China says the US has ordered it to close its Houston consulate in what it called a provocation that violates international law. There was no immediate confirmation or explanation from the US side.
The move comes as tensions soar between the world's two biggest economies on a number of fronts, including a controversial national security law in semi-autonomous Hong Kong.
Chinese foreign ministry spokesperson Wang Wenbin said on Wednesday that the US had abruptly demanded the previous day that the consulate cease all operations.
He said that China strongly condemns “such an outrageous and unjustified move that will sabotage China-US relations”.
Consulate closed to 'protect' US intellectual property
The US State Department said that the closing of China's consulate was to protect Americans' intellectual property and private information.
"We have directed the closure of PRC Consulate General Houston, in order to protect American intellectual property and Americans' private information," State Department spokesman Morgan Ortagus told reporters during US Secretary of State Mike Pompeo's visit to Copenhagen, adding that under the Vienna Convention states "have a duty not to interfere in the internal affairs" of the receiving state.
China may shut US Wuhan consulate
China is considering ordering the closure of the US consulate in the central city of Wuhan, a person with direct knowledge of the matter said on Wednesday.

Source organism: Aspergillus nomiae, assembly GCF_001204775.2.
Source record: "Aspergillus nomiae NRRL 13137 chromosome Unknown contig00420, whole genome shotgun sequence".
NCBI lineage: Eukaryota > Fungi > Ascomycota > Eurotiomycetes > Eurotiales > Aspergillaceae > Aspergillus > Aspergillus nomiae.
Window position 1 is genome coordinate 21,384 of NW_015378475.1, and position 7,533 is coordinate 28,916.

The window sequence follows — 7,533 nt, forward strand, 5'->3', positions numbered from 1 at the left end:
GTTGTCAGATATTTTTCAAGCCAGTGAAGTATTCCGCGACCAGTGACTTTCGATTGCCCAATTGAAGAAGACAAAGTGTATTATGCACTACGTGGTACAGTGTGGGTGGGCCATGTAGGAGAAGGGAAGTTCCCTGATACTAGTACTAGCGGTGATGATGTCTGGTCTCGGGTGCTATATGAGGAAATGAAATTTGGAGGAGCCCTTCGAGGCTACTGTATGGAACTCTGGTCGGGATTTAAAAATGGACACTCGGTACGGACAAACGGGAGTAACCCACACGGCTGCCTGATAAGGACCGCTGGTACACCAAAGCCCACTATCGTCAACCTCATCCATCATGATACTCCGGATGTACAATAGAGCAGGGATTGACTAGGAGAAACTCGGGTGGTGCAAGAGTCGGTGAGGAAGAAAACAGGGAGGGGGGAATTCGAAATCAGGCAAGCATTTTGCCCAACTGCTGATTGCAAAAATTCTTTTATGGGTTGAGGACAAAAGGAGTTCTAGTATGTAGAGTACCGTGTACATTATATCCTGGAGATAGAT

China's foreign ministry did not immediately reply to a request for comment, but at a media briefing earlier on Wednesday warned of possible retaliation over the US decision.
The US embassy in Beijing did not immediately respond to a request for comment.
Media reports in Houston said that authorities had responded to reports of a fire at the consulate.
According to local media in Houston, firefighters and police were called to the consulate building on Tuesday evening on reports that documents were being burned in the building’s courtyard.
The Twitter feed of the Houston police force said smoke was observed, but officers "were not granted access to enter the building".
Beijing accuses US of slander
Meanwhile, Beijing accused the US of "slander" after two Chinese nationals were indicted for seeking to steal coronavirus vaccine research and hacking hundreds of companies.
"The Chinese government is a staunch defender of cybersecurity, and has always opposed and cracked down on cyber attacks and cybercrime in all forms," Wenbin said.
The US must "immediately stop its slander and smearing of China on cybersecurity issues," he told a press briefing.
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